Howard's sway
OneWeb satellites , Issue 1554
CABINET Office efforts to suppress information don't get much more cynical than those designed to frustrate efforts to find out about the dubious government decision to invest £400m in bankrupt satellite business OneWeb last year.

oneweb.jpg The Eye first asked several months ago for details of Boris Johnson's meetings and calls to set up what appeared to be a deal done on his and Dominic Cummings's whim. On no fewer than four occasions the Cabinet Office's coverer-up-in-chief, Nicholas Howard, told the Eye it would take an extra month to weigh up the public interest in disclosing information.

Only when forced to do so by the information commissioner did Howard provide the response he was obviously always going to: saying anything would harm the company's commercial interests.

Boris Johnson's fingerprints
Those interests, apparently, outweighed the importance of knowing more about a deal that civil servants had thought so questionable they required a formal "ministerial direction" to proceed with it. Even knowing who the prime minister met and when could not be divulged. But at least, by being forced to admit the information exists, the government reveals that a deal that would normally be dealt with by the business department has Boris Johnson's fingerprints all over it.

As Eye readers will know, the concerns over OneWeb's business are many, not least that its planned 648 satellites – which aim to provide remote broadband connectivity – are entering a very crowded low earth orbit. Elon Musk's SpaceX is putting 4,400 up there and Jeff Bezos plans more than 3,200. This, a new consultation from telecoms regulator Ofcom points out, risks "harmful radio interference to each other" – not to mention likely collisions, according to space experts.

Tangled web
Under international radio regulations, operators are supposed to agree among themselves how to operate without interference, but Ofcom admits that "in many cases these agreements are yet to be concluded".

The regulator says future licences to operate the "earth stations" required in the UK will require cooperation in the heavens. The idea is that interference will not get in the way of yet more competition, ie more companies entering the, er, space. Currently OneWeb, SpaceX and Canadian company Kepler Communications are licensed here, but others are eager to join the action.

As Eye 1552 set out, the government has ceded "commercial and operational leadership" to its partner in OneWeb, Bharti Global, the investment arm of Indian telecoms group Bharti that has proved more interested in extracting cash from its struggling investments. No wonder the Cabinet Office has decided that the less the public knows about this tangled web, the better.

More top stories in the latest issue:

The firm selling £3.2bn worth of lateral flow tests to the UK has amended its filings at Companies House – but the economic beneficiaries are still hidden.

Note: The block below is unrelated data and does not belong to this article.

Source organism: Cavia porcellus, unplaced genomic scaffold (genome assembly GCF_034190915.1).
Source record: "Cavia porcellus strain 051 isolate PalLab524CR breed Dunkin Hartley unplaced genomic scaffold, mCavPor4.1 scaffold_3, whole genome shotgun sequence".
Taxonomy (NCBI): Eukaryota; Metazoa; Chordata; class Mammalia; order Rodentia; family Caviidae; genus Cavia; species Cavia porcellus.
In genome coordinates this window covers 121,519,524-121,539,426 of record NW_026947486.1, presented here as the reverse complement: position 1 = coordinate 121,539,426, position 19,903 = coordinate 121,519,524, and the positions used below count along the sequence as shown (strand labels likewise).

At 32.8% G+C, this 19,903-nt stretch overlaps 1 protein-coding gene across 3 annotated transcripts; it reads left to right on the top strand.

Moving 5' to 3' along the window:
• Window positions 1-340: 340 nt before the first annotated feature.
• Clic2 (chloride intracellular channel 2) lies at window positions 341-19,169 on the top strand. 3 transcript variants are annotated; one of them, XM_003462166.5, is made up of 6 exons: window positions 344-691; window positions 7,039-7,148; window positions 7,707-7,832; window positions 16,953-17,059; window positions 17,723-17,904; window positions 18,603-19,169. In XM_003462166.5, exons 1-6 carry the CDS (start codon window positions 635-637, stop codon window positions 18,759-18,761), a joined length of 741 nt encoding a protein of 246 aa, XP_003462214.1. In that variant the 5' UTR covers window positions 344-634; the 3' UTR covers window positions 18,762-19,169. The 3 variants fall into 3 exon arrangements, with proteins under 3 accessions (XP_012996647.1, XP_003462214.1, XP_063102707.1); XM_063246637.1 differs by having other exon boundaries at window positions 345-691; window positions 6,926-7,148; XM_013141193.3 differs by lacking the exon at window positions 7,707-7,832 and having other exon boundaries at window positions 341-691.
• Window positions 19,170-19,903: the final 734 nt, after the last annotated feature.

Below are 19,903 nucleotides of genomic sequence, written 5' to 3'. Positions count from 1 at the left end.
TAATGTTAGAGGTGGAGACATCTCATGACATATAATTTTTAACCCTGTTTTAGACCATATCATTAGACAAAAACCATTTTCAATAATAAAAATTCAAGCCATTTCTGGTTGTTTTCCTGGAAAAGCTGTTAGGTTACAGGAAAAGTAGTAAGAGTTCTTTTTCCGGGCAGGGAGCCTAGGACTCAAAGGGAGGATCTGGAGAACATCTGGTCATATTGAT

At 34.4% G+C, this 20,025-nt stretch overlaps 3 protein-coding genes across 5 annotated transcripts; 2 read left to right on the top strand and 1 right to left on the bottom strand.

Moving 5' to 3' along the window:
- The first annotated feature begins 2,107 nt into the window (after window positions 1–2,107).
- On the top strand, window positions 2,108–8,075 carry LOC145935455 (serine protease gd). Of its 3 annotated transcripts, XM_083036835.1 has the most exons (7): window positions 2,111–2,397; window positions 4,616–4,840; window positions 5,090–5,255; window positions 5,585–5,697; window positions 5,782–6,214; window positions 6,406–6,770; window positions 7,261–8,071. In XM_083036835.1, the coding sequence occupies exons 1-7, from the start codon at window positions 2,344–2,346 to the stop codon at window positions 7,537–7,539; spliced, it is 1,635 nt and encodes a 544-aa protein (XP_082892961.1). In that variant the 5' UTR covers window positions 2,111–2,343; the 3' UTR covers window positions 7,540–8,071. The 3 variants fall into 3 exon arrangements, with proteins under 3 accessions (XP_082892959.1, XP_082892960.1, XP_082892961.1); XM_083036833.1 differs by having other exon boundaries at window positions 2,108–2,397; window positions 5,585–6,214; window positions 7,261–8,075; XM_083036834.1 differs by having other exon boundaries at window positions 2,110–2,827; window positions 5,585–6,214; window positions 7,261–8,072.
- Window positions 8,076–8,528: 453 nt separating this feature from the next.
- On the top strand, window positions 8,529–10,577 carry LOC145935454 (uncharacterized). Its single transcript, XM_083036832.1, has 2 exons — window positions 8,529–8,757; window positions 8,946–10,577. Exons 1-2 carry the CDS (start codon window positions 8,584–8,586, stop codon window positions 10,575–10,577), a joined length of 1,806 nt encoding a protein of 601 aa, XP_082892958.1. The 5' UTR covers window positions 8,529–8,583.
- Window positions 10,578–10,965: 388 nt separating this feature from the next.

Stung by revelations in the Eye and elsewhere, the C of E's Clergy Discipline Commission now wants all such cases to be "strictly private and confidential".

With bumper bonuses at HSBC, and record profits for PWC thanks to private equity's swoop on distressed firms, the pandemic is a money-spinner for some.

So. Farewell then Ehud Sheleg. The gallery owner whose dubious business practices the Eye has long chronicled, is no longer Tory party treasurer.

Blushes are spared as gunman Jake Davison's Facebook likes for Ukip and a certain ex-party leader turned GB News face go unmentioned on the channel.

Despite leading Royal Mail at the height of the Post Office IT scandal, Adam Crozier is tipped for another plum corporate position as chairman of BT.

Pharmacists who had to stay open at the start of the pandemic, incurring Covid-related costs, are still struggling for a fair deal from government.

Ministers resist calls to extend statutory sick pay to low-paid workers, even as they continue to be hit hard by pandemic and pingdemic alike.

Stung by accusations that rich nations have practised "vaccine apartheid", the EU's generosity has been more in word than deed.

Tough times for agricultural showground societies as many face a second year of cancellations and lost income as they are unable to let out their land.

New bank OakNorth, accredited to provide government-backed Covid loans to big business, has used the scheme to vastly enhance its own returns.

The health department has paid £325m and counting for delays getting PPE containers from ports to NHS depots and back to the shippers for re-use.

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Next issue on sale: 29th September 2021
Private Eye Issue 1554
In This Issue
Taliban offer inclusive government of men with all sorts of beards… 'If we'd known he was this useless, we'd have supported him earlier' – Trump voters accept Biden election victory… New 'woke' Taliban express horror at caveman attitudes of West's Incel movement… 'Keep the Geronimo story alive' plead Sun and Guardian… Prince Andrew to vigorously ignore sex abuse charges brought in New York… COP26 minister hails Glasgow eco-convention as last chance for world to call for action before doing nothing… Firms selling rip-off PCR tests must show strong links to Tory party or risk losing their contracts… Teacher assessments a huge success as all agree Gavin Williamson is an A***

Ad blockers
Led by Donkeys and the wrong kind of hate

Pandemic update
MD unmasks the evidence

Electric shocker
Old Sparky on zero carbon bills to come

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29th September 2021
Private Eye Issue 1553